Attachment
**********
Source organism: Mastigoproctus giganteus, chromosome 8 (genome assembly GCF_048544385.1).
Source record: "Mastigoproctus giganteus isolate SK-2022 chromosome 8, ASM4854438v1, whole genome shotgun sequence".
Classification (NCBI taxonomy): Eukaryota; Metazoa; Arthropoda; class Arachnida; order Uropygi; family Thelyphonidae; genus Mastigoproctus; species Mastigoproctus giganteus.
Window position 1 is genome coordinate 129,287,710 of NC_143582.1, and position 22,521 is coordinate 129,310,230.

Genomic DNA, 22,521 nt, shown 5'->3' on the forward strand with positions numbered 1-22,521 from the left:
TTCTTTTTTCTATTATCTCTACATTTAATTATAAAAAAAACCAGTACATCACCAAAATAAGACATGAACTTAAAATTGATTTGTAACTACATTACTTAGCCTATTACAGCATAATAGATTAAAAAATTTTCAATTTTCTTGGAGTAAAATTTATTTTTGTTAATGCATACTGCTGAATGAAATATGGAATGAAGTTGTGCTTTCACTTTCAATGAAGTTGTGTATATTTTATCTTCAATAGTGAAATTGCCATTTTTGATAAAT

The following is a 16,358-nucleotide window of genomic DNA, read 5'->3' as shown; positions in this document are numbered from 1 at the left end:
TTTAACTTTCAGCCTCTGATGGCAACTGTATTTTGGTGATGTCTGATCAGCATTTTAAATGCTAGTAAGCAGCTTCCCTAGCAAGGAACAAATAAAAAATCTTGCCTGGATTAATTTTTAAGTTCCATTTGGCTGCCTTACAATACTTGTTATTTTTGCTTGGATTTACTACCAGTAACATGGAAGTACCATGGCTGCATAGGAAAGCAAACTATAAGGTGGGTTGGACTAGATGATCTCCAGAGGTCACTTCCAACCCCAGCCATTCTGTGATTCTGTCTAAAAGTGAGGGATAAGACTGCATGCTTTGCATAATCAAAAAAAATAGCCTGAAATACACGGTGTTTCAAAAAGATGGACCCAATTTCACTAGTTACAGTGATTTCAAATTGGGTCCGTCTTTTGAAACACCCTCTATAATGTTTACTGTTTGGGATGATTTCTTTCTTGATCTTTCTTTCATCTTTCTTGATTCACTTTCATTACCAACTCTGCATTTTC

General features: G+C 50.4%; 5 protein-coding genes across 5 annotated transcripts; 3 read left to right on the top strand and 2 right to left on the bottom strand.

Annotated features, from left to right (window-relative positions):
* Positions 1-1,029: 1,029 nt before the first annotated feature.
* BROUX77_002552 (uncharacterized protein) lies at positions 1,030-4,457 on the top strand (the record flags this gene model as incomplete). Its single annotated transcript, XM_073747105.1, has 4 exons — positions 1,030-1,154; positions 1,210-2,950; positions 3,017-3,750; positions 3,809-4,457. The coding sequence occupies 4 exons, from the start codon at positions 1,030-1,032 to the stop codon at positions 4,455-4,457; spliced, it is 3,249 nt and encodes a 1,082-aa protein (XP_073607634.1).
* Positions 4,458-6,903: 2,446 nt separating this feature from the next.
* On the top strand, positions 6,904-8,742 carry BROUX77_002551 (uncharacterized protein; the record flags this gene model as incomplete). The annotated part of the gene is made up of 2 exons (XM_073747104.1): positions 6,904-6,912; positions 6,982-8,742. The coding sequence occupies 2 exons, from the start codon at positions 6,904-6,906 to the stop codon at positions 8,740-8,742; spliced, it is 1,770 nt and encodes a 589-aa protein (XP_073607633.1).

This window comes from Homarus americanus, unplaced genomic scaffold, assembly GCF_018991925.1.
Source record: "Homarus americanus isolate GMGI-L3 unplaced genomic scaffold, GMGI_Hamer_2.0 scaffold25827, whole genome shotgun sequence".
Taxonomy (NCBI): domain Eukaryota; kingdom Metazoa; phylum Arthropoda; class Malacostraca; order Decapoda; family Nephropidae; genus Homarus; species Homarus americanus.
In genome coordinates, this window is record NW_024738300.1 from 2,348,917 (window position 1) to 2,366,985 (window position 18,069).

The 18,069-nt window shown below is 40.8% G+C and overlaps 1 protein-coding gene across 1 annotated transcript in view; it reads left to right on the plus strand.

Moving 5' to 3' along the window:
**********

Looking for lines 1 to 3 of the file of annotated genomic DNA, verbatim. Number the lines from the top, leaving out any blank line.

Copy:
Source organism: Mastigoproctus giganteus, chromosome 8 (genome assembly GCF_048544385.1).
Source record: "Mastigoproctus giganteus isolate SK-2022 chromosome 8, ASM4854438v1, whole genome shotgun sequence".
Classification (NCBI taxonomy): Eukaryota; Metazoa; Arthropoda; class Arachnida; order Uropygi; family Thelyphonidae; genus Mastigoproctus; species Mastigoproctus giganteus.